Hi. I’m Ted Page, the creator and editor of Good Grandpa. This blog came about when I discovered in 2014 that my daughter was expecting her first baby. I never imagined that I would become a grandfather at the tender young age of fifty-five. I always thought of grandfathers as, well, kind of old. Was that really who I was? And then I thought, sure that’s me. I am certainly old enough to be a grandpa; my daughter is 29, after all, and has been married for three years.
After I heard the news I soon went online to learn about how I could be the best possible grandfather. All I found was a fairly generic website for grandparents, chock full of ads for dentures and nursing homes. There was nothing of substance that could guide me on my new quest of being the best possible grandfather.
Concurrent with the news that I was to be a grandpa, a movie was in theaters titled—you guessed it—Bad Grandpa. How come the only cultural reference to grandpas was based on badness?
So I started Good Grandpa and began sharing my experiences. I now have many grandchildren. And along the way, I discovered the purpose of Good Grandpa. Tom Brokaw has described the men and women of my parents’ time as “the greatest generation.” They lived through the Great Depression. They fought and won World War II. They played a central role in shaping the modern free world.
They were indeed great. But I believe that our greatest generation is to come. The future leaders of the world are now in diapers. They munch Cheerios off their highchair trays. They love Paw Patrol and Thomas the Engine. A million paths lay ahead of them, and with our help they will choose wisely and in the process shape a better world.
Nurturing the next great generation is our purpose as grandpas, and I believe it is our obligation. We’ve seen how politics has torn America in two. We can get angry, and write the usual fed up Facebook posts. Or we can sit down with our grandchildren and teach them that just because a person has a different opinion doesn’t make them bad. We can teach the meaning of civility.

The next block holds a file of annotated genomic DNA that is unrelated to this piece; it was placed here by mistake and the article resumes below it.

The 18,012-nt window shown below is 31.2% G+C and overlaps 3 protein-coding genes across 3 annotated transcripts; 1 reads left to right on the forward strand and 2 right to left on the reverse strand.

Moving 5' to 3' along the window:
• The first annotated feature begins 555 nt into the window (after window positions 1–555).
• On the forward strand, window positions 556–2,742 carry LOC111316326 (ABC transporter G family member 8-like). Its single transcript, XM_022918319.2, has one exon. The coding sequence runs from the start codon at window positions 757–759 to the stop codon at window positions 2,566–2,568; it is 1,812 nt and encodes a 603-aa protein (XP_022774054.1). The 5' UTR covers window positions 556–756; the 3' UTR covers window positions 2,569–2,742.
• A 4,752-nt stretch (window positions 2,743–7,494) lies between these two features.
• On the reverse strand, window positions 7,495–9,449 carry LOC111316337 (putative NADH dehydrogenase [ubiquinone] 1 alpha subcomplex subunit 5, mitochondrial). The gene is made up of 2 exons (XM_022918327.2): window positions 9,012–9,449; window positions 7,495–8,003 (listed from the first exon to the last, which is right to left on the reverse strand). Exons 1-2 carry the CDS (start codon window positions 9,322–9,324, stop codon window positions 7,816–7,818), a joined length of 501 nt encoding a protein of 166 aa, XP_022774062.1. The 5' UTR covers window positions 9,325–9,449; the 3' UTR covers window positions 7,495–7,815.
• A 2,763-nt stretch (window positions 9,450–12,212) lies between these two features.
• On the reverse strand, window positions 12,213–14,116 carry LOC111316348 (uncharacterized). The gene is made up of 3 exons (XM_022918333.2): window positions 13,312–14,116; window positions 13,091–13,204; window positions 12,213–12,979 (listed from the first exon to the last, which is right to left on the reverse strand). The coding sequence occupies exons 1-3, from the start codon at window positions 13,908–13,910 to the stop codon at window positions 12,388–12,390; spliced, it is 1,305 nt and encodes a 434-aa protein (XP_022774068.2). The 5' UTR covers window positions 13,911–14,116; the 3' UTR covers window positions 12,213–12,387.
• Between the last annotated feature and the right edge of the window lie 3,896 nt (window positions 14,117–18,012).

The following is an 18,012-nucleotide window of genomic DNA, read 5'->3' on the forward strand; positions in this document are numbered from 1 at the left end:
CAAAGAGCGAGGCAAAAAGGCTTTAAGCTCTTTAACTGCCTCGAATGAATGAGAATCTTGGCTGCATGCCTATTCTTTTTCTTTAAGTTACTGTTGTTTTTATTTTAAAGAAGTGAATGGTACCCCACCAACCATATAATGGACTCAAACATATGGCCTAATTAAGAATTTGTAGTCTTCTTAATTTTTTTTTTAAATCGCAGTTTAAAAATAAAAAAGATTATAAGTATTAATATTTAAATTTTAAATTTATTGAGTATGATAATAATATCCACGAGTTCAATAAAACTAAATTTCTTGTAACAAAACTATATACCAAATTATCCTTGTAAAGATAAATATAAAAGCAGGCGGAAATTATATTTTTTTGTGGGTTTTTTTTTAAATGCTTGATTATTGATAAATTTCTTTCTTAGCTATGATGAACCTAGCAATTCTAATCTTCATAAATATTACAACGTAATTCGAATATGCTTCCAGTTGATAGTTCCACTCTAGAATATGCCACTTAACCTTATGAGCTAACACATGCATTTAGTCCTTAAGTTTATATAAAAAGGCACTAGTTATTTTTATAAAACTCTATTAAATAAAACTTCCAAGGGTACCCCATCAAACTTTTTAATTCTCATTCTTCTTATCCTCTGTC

We can turn off the TV. Put the phones away. And read book after book after book to our grandchildren.
We can give our children support and advice, be there for them when they need us, and get out of the way when they don’t.
We can learn from other grandparents, and share wisdom to help us all do the best job we can at nurturing this next great generation. And we can have fun along the way, living our lives to the max.
I certainly don’t have all the answers. I’m only a few years down this unbelievable, amazing, mind-blowing path of total joy and wonder and worry and, wait—my daughter is calling so we can FaceTime and say goodnight to the kids.
But what I can do is open a giant Internet-sized door to create a community of grandpas, and our mates and families, to change the future.
Will you join me?
Ted Page Bio
Ted Page is a storyteller, performer and marketing executive. His non-fiction stories have appeared in Boston Magazine and the Boston Sunday Globe Magazine, and his book of true family stories, The Willoughby Chronicles, was published by 3 Swallys Press in 2017. Ted is a Co-Founder of Captains of Industry, a leading boutique marketing consultancy based in Boston. Ted won a Telly award for The Institute for Back-up Trauma, starring John Cleese—who looks stunning in a red dress. Ted and his colleagues at Captains of Industry created The Climate Declaration for CERES, which was signed by over 1,700 corporations globally including Apple, Nike, Starbucks, GM and Levis. Ted lives outside Boston with his wife, Nancy, who continues to put up with him after 35 years. They have two children and three grandchildren.
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